BACKGROUND: Extensive molecular differences exist between proliferative and differentiated cells. Here, we conduct a meta-analysis of publicly available transcriptomic datasets from preimplantation and differentiation stages examining the architectural properties and content of genes whose abundance changes significantly across developmental time points.
RESULTS: Analysis of preimplantation embryos from human and mouse showed that short genes whose introns are enriched in Alu (human) and B (mouse) elements, respectively, have higher abundance in the blastocyst compared to the zygote. These highly expressed genes encode ribosomal proteins or metabolic enzymes. On the other hand, long genes whose introns are depleted in repetitive elements have lower abundance in the blastocyst and include genes from signaling pathways. Additionally, the sequences of the genes that are differentially expressed between the blastocyst and the zygote contain distinct collections of pyknon motifs that differ between up- and down-regulated genes. Further examination of the genes that participate in the stem cell-specific protein interaction network shows that their introns are short and enriched in Alu (human) and B (mouse) elements. As organogenesis progresses, in both human and mouse, we find that the primarily short and repeat-rich expressed genes make way for primarily longer, repeat-poor genes. With that in mind, we used a machine learning-based approach to identify gene signatures able to classify human adult tissues: we find that the most discriminatory genes comprising these signatures have long introns that are repeat-poor and include transcription factors and signaling-cascade genes. The introns of widely expressed genes across human tissues, on the other hand, are short and repeat-rich, and coincide with those with the highest expression at the blastocyst stage.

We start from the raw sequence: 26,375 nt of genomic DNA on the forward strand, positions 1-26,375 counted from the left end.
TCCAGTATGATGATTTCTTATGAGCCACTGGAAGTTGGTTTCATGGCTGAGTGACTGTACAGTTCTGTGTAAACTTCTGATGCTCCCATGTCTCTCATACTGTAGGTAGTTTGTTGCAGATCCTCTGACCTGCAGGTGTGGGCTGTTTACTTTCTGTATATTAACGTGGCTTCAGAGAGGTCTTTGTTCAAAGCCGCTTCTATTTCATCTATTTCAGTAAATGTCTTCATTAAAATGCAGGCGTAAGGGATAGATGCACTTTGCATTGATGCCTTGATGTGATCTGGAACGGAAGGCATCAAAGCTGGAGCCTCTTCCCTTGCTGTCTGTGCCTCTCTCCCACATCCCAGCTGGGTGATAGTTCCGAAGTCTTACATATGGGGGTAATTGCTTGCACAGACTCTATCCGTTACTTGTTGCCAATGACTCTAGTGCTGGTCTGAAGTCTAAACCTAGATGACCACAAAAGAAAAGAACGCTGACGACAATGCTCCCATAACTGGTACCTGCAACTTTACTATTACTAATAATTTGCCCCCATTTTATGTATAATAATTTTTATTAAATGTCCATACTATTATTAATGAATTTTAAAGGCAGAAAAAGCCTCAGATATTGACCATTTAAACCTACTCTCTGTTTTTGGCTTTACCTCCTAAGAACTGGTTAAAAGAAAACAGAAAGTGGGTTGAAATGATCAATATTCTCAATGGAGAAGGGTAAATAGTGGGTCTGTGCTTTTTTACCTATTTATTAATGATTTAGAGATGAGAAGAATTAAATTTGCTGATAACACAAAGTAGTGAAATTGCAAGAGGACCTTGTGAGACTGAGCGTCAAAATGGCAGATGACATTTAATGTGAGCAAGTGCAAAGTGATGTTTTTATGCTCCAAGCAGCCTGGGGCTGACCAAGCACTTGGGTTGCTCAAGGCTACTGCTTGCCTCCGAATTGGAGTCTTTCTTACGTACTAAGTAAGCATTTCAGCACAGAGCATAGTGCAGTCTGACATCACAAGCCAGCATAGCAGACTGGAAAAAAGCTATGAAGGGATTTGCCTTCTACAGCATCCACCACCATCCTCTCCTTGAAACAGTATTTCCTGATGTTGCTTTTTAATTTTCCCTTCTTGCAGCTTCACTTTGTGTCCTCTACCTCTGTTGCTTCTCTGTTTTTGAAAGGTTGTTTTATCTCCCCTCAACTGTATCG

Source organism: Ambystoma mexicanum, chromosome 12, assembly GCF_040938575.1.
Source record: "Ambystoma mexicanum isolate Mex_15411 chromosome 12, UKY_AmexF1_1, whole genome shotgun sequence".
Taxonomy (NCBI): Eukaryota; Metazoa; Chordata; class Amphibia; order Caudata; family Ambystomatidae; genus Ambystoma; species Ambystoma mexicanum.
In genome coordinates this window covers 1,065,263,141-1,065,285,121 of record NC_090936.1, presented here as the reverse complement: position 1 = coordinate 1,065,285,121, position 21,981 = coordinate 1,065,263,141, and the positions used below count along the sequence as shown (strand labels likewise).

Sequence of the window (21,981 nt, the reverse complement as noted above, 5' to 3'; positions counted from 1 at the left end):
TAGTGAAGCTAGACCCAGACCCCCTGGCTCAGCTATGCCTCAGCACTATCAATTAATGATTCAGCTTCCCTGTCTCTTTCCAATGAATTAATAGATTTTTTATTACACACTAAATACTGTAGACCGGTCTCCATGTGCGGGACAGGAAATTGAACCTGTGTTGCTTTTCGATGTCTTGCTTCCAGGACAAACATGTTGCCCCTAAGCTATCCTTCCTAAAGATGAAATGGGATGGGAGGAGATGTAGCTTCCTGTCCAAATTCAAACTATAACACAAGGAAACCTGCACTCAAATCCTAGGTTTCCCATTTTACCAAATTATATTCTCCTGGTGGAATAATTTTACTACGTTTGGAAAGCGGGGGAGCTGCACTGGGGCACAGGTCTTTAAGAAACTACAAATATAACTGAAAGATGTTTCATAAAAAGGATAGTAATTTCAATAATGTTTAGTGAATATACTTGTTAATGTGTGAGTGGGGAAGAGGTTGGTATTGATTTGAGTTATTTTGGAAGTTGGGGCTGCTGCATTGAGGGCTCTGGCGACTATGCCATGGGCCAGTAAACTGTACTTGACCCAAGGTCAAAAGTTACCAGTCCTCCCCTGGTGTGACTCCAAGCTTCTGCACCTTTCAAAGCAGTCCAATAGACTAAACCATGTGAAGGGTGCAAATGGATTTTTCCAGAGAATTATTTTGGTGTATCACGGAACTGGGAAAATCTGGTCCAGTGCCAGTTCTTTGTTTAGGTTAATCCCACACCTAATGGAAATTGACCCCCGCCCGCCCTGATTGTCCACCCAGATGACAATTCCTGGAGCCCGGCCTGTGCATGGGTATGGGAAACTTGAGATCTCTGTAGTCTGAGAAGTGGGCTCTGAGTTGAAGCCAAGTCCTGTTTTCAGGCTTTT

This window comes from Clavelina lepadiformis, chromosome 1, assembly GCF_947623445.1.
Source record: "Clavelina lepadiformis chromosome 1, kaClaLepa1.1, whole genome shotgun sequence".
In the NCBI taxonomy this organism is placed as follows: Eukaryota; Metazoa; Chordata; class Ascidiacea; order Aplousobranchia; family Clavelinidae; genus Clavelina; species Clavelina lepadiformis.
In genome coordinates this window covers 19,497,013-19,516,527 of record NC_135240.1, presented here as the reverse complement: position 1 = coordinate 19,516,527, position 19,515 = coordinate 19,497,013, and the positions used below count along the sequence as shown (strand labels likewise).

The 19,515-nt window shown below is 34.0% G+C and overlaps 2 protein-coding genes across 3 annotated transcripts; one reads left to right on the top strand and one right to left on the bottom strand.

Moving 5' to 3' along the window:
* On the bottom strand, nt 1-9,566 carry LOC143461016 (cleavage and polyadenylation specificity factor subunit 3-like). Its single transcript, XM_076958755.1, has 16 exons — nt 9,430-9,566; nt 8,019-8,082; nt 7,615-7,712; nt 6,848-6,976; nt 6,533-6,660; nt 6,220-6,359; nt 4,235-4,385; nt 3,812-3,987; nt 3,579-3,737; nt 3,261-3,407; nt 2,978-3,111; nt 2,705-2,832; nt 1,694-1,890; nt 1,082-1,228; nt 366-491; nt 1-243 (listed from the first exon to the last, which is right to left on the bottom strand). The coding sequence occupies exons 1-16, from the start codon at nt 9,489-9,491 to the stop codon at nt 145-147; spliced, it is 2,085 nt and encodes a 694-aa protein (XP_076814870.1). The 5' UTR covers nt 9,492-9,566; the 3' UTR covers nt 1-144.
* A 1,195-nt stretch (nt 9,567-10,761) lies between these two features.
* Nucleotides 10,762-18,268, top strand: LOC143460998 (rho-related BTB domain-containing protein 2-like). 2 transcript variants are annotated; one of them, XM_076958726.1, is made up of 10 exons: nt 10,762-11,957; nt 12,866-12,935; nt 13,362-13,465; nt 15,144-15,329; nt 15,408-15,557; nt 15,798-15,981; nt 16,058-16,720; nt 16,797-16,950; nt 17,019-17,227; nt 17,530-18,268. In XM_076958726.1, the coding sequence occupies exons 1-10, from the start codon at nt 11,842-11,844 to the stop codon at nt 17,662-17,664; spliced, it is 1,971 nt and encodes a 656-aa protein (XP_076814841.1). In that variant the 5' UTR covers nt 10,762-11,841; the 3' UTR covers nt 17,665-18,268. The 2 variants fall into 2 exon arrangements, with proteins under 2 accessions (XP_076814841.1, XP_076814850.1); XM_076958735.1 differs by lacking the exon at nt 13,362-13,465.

CONCLUSIONS: Protein-coding genes that are characteristic of each trajectory, i.e., proliferation/pluripotency or differentiation, exhibit antithetical biases in their intronic and exonic lengths and in their repetitive-element content. While the respective human and mouse gene signatures are functionally and evolutionarily conserved, their introns and exons are enriched or depleted in organism-specific repetitive elements. We posit that these organism-specific repetitive sequences found in exons and introns are used to effect the corresponding genes' regulation.
Recommended CitationTelonis, Aristeidis G. and Rigoutsos, Isidore, "The transcriptional trajectories of pluripotency and differentiation comprise genes with antithetical architecture and repetitive-element content." (2021). Computational Medicine Center Faculty Papers. Paper 35.
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